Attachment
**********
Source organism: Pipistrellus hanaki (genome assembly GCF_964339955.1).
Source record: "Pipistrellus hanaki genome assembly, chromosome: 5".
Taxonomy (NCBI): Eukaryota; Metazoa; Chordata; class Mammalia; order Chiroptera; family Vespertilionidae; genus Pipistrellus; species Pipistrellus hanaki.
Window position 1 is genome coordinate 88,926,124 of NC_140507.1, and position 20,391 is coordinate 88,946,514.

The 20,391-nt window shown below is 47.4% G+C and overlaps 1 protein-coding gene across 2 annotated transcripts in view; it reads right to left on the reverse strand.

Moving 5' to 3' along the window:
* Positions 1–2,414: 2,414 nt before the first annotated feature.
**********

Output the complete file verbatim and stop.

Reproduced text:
Source organism: Pipistrellus hanaki (genome assembly GCF_964339955.1).
Source record: "Pipistrellus hanaki genome assembly, chromosome: 5".
Taxonomy (NCBI): Eukaryota; Metazoa; Chordata; class Mammalia; order Chiroptera; family Vespertilionidae; genus Pipistrellus; species Pipistrellus hanaki.
Window position 1 is genome coordinate 88,926,124 of NC_140507.1, and position 20,391 is coordinate 88,946,514.

The 20,391-nt window shown below is 47.4% G+C and overlaps 1 protein-coding gene across 2 annotated transcripts in view; it reads right to left on the reverse strand.

Moving 5' to 3' along the window:
* Positions 1–2,414: 2,414 nt before the first annotated feature.